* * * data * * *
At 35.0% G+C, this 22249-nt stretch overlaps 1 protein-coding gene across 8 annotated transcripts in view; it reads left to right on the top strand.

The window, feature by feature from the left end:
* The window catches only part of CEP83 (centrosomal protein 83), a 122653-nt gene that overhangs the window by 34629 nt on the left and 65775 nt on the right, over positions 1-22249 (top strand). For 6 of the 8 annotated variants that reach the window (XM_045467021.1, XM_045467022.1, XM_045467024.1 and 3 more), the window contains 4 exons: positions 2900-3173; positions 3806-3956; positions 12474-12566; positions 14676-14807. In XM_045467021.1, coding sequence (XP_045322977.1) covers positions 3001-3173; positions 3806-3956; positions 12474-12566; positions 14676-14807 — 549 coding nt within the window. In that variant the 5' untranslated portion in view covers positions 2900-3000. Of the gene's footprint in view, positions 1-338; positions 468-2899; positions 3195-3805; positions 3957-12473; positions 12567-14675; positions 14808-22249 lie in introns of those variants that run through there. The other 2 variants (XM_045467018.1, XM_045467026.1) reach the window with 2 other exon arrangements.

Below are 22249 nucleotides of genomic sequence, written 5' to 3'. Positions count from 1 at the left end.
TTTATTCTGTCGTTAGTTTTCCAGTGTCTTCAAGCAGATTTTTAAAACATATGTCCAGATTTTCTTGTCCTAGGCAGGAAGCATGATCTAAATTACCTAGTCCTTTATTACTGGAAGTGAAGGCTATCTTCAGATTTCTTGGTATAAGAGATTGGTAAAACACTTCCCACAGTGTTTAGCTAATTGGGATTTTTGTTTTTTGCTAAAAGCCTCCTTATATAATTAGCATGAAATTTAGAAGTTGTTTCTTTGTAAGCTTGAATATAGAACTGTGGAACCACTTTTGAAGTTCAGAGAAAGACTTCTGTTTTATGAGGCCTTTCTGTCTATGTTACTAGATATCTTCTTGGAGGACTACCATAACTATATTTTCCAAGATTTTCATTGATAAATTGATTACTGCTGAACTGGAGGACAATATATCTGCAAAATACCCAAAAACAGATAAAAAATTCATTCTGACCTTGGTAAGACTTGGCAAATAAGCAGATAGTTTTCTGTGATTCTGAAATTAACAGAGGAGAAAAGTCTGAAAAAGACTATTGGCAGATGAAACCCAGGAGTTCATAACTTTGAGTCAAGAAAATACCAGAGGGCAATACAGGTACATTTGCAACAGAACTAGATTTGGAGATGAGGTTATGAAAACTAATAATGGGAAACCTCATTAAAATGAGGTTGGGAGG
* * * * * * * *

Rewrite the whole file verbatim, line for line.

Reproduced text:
At 35.0% G+C, this 22249-nt stretch overlaps 1 protein-coding gene across 8 annotated transcripts in view; it reads left to right on the top strand.

The window, feature by feature from the left end:
* The window catches only part of CEP83 (centrosomal protein 83), a 122653-nt gene that overhangs the window by 34629 nt on the left and 65775 nt on the right, over positions 1-22249 (top strand). For 6 of the 8 annotated variants that reach the window (XM_045467021.1, XM_045467022.1, XM_045467024.1 and 3 more), the window contains 4 exons: positions 2900-3173; positions 3806-3956; positions 12474-12566; positions 14676-14807. In XM_045467021.1, coding sequence (XP_045322977.1) covers positions 3001-3173; positions 3806-3956; positions 12474-12566; positions 14676-14807 — 549 coding nt within the window. In that variant the 5' untranslated portion in view covers positions 2900-3000. Of the gene's footprint in view, positions 1-338; positions 468-2899; positions 3195-3805; positions 3957-12473; positions 12567-14675; positions 14808-22249 lie in introns of those variants that run through there. The other 2 variants (XM_045467018.1, XM_045467026.1) reach the window with 2 other exon arrangements.

Below are 22249 nucleotides of genomic sequence, written 5' to 3'. Positions count from 1 at the left end.
TTTATTCTGTCGTTAGTTTTCCAGTGTCTTCAAGCAGATTTTTAAAACATATGTCCAGATTTTCTTGTCCTAGGCAGGAAGCATGATCTAAATTACCTAGTCCTTTATTACTGGAAGTGAAGGCTATCTTCAGATTTCTTGGTATAAGAGATTGGTAAAACACTTCCCACAGTGTTTAGCTAATTGGGATTTTTGTTTTTTGCTAAAAGCCTCCTTATATAATTAGCATGAAATTTAGAAGTTGTTTCTTTGTAAGCTTGAATATAGAACTGTGGAACCACTTTTGAAGTTCAGAGAAAGACTTCTGTTTTATGAGGCCTTTCTGTCTATGTTACTAGATATCTTCTTGGAGGACTACCATAACTATATTTTCCAAGATTTTCATTGATAAATTGATTACTGCTGAACTGGAGGACAATATATCTGCAAAATACCCAAAAACAGATAAAAAATTCATTCTGACCTTGGTAAGACTTGGCAAATAAGCAGATAGTTTTCTGTGATTCTGAAATTAACAGAGGAGAAAAGTCTGAAAAAGACTATTGGCAGATGAAACCCAGGAGTTCATAACTTTGAGTCAAGAAAATACCAGAGGGCAATACAGGTACATTTGCAACAGAACTAGATTTGGAGATGAGGTTATGAAAACTAATAATGGGAAACCTCATTAAAATGAGGTTGGGAGG